Harvard-designed 'backpacks' turn immune cells into better cancer killers

Harvard University scientists designed disc-shaped backpacks (purple) that can attach to macrophages (white) without being engulfed and stimulate the immune cells into a cancer-killing state. (Wyss Institute at Harvard University)

Normally, a class of immune cells known as macrophages patrol the body and engulf cellular waste, foreign organisms and other substances that pose threats. But tumors have a way to switch macrophages into a different state that instead promotes the survival and growth of the cancer.

A team of scientists at Harvard University has found a way to turn macrophages back to their cancer-killing state by attaching to their surfaces little “backpacks” that produce stimulatory cytokines. In a mouse model of breast cancer known to have a highly immunosuppressive environment, the engineered macrophages showed durable anti-tumor effects, according to research published in the journal Science Advances.

Even though macrophages have a reputation for being nonspecific defenders against anything they recognize as foreign to the body, they can can carry around small disc-shaped particles for days without gobbling them up, a research team led by Harvard bioengineer Samir Mitragotri, Ph.D., previously found. Mitragotri, the new study’s co-author, and colleagues figured they could keep macrophages in a cancer-fighting state with a little help from interferon gamma, which is known for its anti-tumor activity.

His team designed backpacks carrying interferon gamma. In lab dishes, the researchers found that about 87% of the macrophages picked up one to four backpacks on their surfaces and that the backpacks kept secreting interferon gamma for at least 60 hours.

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Macrophages rely on various cues from the tissue microenvironment to switch between two states. In the M1 state, they produce cytokines to launch an immune response, while the M2 state is linked to healing and tissue regeneration. In cancer, macrophages typically stay in the M2 state due to the immunosuppressive microenvironment of tumors. That promotes tumor formation, metastasis and chemo resistance.

The Harvard scientists showed that macrophages carrying interferon gamma strongly exhibited signs of M1, with expression of some immune biomarkers reaching much higher levels than what was seen in macrophages carrying blank backpacks or those that were in the presence of free interferon gamma.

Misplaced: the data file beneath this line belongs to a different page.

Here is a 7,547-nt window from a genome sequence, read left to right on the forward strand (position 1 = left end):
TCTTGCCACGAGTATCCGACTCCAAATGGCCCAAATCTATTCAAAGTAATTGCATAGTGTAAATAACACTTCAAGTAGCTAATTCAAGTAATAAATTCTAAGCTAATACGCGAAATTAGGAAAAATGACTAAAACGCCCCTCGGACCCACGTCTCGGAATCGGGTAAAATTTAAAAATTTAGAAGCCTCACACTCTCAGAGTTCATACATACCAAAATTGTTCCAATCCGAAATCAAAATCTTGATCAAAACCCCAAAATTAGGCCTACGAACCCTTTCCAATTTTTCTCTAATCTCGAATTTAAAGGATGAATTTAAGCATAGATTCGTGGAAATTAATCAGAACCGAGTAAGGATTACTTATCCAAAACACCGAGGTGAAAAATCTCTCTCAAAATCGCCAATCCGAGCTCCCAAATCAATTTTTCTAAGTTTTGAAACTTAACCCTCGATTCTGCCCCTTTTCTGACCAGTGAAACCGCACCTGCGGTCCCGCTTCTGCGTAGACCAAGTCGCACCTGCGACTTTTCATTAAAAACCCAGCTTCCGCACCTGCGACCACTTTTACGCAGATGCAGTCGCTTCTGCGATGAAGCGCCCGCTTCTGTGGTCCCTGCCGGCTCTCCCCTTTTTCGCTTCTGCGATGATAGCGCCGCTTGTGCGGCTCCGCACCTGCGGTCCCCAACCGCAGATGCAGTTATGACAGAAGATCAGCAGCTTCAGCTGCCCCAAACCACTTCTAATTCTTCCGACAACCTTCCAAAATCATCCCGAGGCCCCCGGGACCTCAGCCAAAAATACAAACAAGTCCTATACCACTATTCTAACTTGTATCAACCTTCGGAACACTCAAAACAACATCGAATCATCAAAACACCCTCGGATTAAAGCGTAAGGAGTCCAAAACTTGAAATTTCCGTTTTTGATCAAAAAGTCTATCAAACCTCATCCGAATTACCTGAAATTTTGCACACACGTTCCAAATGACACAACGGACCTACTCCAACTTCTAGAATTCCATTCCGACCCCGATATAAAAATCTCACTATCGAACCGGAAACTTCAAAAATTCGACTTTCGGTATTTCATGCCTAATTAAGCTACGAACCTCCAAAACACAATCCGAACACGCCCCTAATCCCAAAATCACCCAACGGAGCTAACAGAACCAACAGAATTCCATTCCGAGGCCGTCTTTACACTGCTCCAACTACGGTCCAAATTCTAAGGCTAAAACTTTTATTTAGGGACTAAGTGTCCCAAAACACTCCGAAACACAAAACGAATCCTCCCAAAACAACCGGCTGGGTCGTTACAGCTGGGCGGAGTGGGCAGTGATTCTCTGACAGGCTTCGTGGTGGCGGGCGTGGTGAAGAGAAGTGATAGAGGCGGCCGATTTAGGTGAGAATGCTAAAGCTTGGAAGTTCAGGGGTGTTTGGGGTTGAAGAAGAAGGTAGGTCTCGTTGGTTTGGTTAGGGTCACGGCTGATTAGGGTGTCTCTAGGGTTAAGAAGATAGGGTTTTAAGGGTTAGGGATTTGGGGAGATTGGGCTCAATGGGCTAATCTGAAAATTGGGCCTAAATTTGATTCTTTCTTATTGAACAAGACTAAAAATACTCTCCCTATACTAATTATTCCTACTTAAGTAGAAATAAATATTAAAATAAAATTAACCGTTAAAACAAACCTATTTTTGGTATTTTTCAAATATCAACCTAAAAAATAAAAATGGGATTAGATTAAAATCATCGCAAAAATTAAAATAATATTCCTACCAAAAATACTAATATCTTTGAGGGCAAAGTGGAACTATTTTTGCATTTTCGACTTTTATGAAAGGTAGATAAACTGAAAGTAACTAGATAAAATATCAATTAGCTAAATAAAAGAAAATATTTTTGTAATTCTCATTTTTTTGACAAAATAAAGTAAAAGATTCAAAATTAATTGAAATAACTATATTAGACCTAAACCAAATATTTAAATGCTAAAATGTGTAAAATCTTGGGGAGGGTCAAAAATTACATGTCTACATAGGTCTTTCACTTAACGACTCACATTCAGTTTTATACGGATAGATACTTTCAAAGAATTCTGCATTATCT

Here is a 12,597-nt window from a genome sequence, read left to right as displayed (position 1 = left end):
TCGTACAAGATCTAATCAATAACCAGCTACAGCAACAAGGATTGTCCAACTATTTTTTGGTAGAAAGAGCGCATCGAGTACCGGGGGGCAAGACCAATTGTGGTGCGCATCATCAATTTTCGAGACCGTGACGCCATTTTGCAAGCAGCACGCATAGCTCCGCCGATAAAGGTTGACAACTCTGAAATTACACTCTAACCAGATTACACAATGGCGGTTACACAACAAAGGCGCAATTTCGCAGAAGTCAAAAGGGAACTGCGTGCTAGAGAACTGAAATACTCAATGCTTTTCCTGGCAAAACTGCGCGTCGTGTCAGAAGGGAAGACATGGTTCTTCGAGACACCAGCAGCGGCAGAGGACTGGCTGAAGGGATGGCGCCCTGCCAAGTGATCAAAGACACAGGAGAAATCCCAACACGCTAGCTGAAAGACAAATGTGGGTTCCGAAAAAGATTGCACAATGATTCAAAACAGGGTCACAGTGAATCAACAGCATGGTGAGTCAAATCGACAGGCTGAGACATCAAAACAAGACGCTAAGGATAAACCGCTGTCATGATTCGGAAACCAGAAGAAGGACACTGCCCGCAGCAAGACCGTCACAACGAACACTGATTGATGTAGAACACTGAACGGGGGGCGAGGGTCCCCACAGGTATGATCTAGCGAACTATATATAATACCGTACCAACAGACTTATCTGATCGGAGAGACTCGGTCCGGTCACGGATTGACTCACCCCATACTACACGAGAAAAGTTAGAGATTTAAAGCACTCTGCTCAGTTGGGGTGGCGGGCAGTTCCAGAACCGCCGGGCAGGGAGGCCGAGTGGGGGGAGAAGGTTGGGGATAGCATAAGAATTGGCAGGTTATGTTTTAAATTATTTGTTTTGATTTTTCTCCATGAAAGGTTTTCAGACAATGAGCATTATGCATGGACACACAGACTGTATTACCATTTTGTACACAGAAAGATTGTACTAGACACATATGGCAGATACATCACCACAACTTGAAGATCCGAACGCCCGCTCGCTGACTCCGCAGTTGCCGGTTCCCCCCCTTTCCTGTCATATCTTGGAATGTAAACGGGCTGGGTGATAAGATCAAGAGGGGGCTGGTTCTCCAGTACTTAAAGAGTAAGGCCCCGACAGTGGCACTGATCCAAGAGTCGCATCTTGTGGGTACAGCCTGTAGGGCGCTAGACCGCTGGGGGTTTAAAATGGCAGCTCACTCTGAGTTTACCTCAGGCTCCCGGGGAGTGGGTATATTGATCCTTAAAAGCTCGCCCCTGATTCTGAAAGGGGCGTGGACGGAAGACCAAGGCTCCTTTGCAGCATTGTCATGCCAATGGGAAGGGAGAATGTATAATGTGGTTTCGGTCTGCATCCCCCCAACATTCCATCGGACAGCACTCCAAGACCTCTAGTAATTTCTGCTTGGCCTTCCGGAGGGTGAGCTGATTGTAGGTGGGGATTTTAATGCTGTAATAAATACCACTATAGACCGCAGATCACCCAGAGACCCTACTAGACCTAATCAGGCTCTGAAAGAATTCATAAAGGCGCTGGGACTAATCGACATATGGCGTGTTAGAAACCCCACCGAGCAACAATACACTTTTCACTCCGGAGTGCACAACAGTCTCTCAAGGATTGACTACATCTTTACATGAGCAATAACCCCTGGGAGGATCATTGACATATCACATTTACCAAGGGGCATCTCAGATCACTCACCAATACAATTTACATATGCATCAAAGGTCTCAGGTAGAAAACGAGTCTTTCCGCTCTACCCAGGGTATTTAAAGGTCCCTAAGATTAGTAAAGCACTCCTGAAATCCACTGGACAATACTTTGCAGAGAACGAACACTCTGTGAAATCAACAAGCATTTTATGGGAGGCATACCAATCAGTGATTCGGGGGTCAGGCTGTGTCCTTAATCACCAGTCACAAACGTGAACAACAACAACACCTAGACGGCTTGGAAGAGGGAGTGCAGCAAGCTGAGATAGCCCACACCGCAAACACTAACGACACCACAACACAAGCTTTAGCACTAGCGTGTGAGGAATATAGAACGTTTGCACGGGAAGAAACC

To evaluate the therapeutic efficacy of the backpack-bearing macrophages, the researchers administered them to mice with an aggressive form of metastatic breast cancer. They found that the rodents had significantly fewer metastatic nodules and smaller tumors than did control mice, and they lived longer. What’s more, not only did the macrophages with the engineered backpacks maintain their M1 state, they also shifted macrophages in the tumors toward that anti-cancer state.

Particle-based immune cell therapies have been studied before in cancer. In 2018, scientists at the Massachusetts Institute of Technology used cytokine IL-15 backpacks to boost the anti-tumor activity of CAR-T and TCR-T cells.

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Macrophages are also being explored as cancer immunotherapy by other research groups. Scientists at the University of Pennsylvania recent attached tumor antigen-specific CARs to macrophages in the hopes of overcoming several shortcomings of CAR-T cells. The technology is being developed by Carisma Therapeutics, a Penn spinout with financial backing from AbbVie.

The Harvard team argues that the new backpack technology can overcome a major hurdle that has impeded efforts to turn macrophages into cancer immunotherapy, namely their tendency to shift to a pro-tumor state. “Macrophages can make up roughly 50% of the mass of a tumor. If we are able to switch them into their M1 state and sustain that activation, it could massively reduce the size of tumors and give both the immune system and treatments like chemotherapy better access to the cancer cells themselves,” said first author C. Wyatt Shields, Ph.D., an assistant professor at the University of Colorado Boulder who completed the study as a postdoctoral fellow at Harvard, in a statement.